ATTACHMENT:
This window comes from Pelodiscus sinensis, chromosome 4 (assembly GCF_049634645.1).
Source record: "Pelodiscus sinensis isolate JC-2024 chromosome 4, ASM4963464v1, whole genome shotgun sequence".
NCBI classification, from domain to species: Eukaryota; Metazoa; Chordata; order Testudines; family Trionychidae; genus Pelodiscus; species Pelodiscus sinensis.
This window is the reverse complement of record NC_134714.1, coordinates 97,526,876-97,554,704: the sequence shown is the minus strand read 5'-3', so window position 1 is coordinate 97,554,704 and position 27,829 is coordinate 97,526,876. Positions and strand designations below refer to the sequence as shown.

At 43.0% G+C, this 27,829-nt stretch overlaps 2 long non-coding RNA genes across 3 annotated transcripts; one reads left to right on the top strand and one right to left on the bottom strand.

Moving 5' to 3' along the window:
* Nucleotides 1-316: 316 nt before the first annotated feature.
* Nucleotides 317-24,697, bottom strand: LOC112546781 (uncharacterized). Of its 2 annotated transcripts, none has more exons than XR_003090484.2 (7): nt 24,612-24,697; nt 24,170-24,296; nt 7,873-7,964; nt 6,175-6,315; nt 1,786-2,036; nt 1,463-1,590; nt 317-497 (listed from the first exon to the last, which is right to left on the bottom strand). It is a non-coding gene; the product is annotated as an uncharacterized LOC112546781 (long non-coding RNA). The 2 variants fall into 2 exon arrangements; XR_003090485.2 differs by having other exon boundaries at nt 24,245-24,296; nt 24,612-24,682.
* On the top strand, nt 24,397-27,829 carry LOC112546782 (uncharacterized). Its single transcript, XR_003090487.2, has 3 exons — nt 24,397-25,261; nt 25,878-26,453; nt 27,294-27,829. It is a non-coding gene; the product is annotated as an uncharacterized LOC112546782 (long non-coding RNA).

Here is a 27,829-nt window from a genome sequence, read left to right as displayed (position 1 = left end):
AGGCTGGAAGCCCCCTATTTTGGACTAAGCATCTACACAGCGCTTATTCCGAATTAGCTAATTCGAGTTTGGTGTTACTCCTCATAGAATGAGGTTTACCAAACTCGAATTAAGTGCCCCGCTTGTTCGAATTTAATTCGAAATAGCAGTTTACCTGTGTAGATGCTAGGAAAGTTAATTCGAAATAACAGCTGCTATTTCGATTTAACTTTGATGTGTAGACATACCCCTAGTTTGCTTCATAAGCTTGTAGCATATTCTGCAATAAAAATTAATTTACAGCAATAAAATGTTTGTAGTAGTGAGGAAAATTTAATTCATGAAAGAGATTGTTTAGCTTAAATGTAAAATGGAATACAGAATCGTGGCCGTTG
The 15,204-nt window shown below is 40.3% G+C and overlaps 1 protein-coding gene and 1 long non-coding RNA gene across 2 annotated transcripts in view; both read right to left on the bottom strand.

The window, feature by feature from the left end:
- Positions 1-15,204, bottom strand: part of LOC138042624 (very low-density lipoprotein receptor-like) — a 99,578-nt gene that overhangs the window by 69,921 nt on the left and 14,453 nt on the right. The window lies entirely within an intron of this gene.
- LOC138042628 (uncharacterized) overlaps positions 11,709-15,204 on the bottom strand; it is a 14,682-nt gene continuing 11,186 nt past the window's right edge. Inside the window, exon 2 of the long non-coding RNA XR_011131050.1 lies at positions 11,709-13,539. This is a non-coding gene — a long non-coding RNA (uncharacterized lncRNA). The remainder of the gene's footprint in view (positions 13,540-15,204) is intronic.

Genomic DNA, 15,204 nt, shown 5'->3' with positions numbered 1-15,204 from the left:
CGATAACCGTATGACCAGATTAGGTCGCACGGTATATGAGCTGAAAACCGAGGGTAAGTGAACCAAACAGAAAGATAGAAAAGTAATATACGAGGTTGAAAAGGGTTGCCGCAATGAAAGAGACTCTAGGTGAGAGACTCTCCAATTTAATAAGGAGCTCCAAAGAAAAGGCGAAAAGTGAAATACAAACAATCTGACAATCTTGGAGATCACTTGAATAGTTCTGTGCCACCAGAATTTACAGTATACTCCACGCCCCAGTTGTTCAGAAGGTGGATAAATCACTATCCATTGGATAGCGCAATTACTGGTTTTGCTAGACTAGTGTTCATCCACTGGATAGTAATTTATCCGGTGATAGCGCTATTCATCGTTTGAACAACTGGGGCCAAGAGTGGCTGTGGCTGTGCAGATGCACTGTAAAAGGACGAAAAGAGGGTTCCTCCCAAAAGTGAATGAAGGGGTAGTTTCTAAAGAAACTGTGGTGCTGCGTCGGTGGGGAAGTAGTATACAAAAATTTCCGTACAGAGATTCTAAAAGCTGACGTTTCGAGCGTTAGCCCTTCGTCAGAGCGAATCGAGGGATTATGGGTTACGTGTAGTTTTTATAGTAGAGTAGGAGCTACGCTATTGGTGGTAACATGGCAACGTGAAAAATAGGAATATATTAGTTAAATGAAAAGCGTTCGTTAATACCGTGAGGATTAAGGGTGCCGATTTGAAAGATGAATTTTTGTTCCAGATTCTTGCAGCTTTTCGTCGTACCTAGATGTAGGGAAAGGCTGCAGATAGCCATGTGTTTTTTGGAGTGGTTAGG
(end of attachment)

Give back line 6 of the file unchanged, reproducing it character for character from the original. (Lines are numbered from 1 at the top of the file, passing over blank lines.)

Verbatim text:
Moving 5' to 3' along the window: